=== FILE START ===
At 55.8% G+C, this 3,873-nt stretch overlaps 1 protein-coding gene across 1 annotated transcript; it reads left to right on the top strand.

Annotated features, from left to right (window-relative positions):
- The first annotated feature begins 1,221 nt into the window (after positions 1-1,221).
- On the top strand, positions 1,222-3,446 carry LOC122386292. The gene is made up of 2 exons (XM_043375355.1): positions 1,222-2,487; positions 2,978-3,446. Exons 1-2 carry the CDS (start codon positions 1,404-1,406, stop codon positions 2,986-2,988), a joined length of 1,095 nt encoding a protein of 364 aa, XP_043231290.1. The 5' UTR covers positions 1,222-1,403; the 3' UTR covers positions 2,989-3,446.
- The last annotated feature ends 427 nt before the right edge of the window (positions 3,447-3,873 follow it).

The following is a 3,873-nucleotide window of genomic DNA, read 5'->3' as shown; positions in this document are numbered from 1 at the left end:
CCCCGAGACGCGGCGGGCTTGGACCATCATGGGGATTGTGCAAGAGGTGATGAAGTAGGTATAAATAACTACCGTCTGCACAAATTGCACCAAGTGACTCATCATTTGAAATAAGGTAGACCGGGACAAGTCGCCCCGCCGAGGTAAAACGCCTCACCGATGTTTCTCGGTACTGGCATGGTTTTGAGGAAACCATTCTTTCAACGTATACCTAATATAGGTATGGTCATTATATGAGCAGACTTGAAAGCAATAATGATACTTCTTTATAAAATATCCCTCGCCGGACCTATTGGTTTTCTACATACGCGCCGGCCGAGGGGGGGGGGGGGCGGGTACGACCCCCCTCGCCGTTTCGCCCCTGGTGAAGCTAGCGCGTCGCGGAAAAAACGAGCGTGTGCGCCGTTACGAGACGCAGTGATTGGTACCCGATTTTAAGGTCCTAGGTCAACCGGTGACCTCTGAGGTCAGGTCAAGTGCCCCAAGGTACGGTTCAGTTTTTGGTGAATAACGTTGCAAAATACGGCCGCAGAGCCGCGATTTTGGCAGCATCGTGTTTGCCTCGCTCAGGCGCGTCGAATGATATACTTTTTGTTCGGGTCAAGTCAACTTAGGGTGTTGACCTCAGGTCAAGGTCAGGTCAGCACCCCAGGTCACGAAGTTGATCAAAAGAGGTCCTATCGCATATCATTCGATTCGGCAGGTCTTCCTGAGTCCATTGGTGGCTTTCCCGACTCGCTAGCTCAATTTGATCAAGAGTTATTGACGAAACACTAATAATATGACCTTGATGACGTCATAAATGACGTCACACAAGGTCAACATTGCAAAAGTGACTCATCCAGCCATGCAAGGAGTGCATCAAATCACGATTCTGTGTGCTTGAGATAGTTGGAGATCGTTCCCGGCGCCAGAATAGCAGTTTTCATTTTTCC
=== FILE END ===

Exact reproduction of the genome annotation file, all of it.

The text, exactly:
At 55.8% G+C, this 3,873-nt stretch overlaps 1 protein-coding gene across 1 annotated transcript; it reads left to right on the top strand.

Annotated features, from left to right (window-relative positions):
- The first annotated feature begins 1,221 nt into the window (after positions 1-1,221).
- On the top strand, positions 1,222-3,446 carry LOC122386292. The gene is made up of 2 exons (XM_043375355.1): positions 1,222-2,487; positions 2,978-3,446. Exons 1-2 carry the CDS (start codon positions 1,404-1,406, stop codon positions 2,986-2,988), a joined length of 1,095 nt encoding a protein of 364 aa, XP_043231290.1. The 5' UTR covers positions 1,222-1,403; the 3' UTR covers positions 2,989-3,446.
- The last annotated feature ends 427 nt before the right edge of the window (positions 3,447-3,873 follow it).

The following is a 3,873-nucleotide window of genomic DNA, read 5'->3' as shown; positions in this document are numbered from 1 at the left end:
CCCCGAGACGCGGCGGGCTTGGACCATCATGGGGATTGTGCAAGAGGTGATGAAGTAGGTATAAATAACTACCGTCTGCACAAATTGCACCAAGTGACTCATCATTTGAAATAAGGTAGACCGGGACAAGTCGCCCCGCCGAGGTAAAACGCCTCACCGATGTTTCTCGGTACTGGCATGGTTTTGAGGAAACCATTCTTTCAACGTATACCTAATATAGGTATGGTCATTATATGAGCAGACTTGAAAGCAATAATGATACTTCTTTATAAAATATCCCTCGCCGGACCTATTGGTTTTCTACATACGCGCCGGCCGAGGGGGGGGGGGGGCGGGTACGACCCCCCTCGCCGTTTCGCCCCTGGTGAAGCTAGCGCGTCGCGGAAAAAACGAGCGTGTGCGCCGTTACGAGACGCAGTGATTGGTACCCGATTTTAAGGTCCTAGGTCAACCGGTGACCTCTGAGGTCAGGTCAAGTGCCCCAAGGTACGGTTCAGTTTTTGGTGAATAACGTTGCAAAATACGGCCGCAGAGCCGCGATTTTGGCAGCATCGTGTTTGCCTCGCTCAGGCGCGTCGAATGATATACTTTTTGTTCGGGTCAAGTCAACTTAGGGTGTTGACCTCAGGTCAAGGTCAGGTCAGCACCCCAGGTCACGAAGTTGATCAAAAGAGGTCCTATCGCATATCATTCGATTCGGCAGGTCTTCCTGAGTCCATTGGTGGCTTTCCCGACTCGCTAGCTCAATTTGATCAAGAGTTATTGACGAAACACTAATAATATGACCTTGATGACGTCATAAATGACGTCACACAAGGTCAACATTGCAAAAGTGACTCATCCAGCCATGCAAGGAGTGCATCAAATCACGATTCTGTGTGCTTGAGATAGTTGGAGATCGTTCCCGGCGCCAGAATAGCAGTTTTCATTTTTCC